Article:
The popular YouTube channel Boundary Break has released a new video where it explores Borderlands 2 . The channel spoke with a developer of the studio behind Borderlands, Gearbox, to help explain some of the strangest secrets and discoveries. It turns out that Borderlands 2 is full of cubes and hidden boxes.
Kyle Pittman, senior programmer on the Borderlands franchise, explained some of the reasons behind some of the random things you find inside the mountains or under the buildings.
An example of this is at the beginning of the game. If you take the camera through one of the large snowy mountains in the opening area, you can find a Claptrap model, which freezes in a single pose. This is a static mesh and was placed on the level to help designers build the area with scale. But as the level was changed later in development, the mountain was added and covered the Claptrap and nobody remembered to remove it.
Hidden out of the map in each area of the game, you will find a large rectangular box. This textureless box actually has 4 more textureless cubes inside it. So what is the purpose of this strange creation?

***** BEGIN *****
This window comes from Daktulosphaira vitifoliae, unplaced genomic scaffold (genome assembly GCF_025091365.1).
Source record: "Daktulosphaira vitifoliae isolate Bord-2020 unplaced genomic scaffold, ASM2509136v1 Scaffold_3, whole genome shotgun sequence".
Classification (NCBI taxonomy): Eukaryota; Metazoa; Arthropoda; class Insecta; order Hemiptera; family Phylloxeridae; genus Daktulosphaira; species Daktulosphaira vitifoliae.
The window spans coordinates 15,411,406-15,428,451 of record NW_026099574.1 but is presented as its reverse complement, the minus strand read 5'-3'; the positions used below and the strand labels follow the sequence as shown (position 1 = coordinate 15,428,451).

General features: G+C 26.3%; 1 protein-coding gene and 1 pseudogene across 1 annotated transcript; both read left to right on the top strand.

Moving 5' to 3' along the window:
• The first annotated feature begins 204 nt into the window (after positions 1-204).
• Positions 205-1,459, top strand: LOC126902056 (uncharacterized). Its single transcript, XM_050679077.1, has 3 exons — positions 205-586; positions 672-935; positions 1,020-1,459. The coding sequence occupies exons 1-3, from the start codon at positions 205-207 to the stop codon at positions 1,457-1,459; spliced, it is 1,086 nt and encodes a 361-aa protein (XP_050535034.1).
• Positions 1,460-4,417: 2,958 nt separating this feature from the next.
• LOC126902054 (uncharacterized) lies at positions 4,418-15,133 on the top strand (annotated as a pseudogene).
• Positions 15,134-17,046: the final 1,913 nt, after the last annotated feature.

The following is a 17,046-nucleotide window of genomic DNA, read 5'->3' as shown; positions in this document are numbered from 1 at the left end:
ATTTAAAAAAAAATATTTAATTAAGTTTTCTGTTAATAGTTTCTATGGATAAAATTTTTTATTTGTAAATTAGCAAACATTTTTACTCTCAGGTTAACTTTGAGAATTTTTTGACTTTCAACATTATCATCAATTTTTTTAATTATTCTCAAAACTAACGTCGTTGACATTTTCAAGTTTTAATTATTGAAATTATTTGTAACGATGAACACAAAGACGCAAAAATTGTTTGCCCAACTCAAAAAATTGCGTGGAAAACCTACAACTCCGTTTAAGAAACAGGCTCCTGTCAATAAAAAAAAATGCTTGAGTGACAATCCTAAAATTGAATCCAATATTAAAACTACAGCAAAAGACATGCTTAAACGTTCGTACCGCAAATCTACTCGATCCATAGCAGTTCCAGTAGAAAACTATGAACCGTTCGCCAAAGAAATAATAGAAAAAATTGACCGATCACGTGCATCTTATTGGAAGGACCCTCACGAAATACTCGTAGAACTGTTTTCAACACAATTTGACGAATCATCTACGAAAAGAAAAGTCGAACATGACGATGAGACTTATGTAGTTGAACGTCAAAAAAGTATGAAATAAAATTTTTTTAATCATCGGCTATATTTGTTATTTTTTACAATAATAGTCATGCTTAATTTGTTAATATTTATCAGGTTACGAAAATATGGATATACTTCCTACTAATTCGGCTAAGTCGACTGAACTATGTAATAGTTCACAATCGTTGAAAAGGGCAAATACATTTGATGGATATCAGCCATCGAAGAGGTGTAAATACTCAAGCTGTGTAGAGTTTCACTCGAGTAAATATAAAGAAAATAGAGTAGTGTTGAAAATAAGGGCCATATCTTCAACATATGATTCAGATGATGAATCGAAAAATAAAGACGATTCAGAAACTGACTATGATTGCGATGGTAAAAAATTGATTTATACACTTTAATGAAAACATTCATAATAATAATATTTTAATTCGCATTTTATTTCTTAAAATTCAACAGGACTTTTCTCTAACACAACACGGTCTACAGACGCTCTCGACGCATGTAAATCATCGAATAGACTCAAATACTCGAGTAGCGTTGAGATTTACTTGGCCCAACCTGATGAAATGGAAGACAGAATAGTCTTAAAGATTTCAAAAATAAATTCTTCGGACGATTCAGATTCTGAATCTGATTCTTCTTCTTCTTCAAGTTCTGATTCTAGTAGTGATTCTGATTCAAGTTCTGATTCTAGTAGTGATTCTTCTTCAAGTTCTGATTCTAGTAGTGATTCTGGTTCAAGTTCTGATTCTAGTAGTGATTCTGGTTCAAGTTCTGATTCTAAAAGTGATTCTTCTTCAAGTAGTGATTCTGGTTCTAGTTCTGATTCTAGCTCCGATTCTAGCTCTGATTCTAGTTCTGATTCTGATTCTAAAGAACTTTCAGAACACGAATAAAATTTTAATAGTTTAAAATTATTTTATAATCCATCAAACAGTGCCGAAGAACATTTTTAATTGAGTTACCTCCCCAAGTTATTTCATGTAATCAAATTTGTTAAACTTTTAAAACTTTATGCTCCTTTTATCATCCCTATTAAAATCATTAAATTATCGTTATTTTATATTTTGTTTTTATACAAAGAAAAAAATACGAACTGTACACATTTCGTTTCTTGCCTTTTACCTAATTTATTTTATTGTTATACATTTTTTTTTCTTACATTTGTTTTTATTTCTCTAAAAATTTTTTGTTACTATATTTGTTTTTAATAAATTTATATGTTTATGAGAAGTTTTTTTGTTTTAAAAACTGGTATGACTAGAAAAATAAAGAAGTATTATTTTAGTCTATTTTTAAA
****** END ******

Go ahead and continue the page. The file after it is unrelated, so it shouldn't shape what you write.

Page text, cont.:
As Pittman explained to Boundary Break, this box is a global charger. The object is used as a safe place to store players and their vehicles during teleportation. It was created after several bugs in the development of Borderlands 1 . Sometimes, players appear on maps too soon and fall through the world. These global cargo boxes prevent that from happening.
Speaking of boxes, if you dig around Borderlands 2 you will find even more boxes, including rainbow-colored flashing buckets and floating translucent yellow boxes. Each has different purposes in the game, from marking the deleted content to being used for specific actions or events.
The video is a wonderful look at how a great game like Borderlands 2 is mounted. Some areas have totally different designs based on memory restrictions, time constraints or other problems. Game development really is about solving problems. Well, solving problems and placing cubes.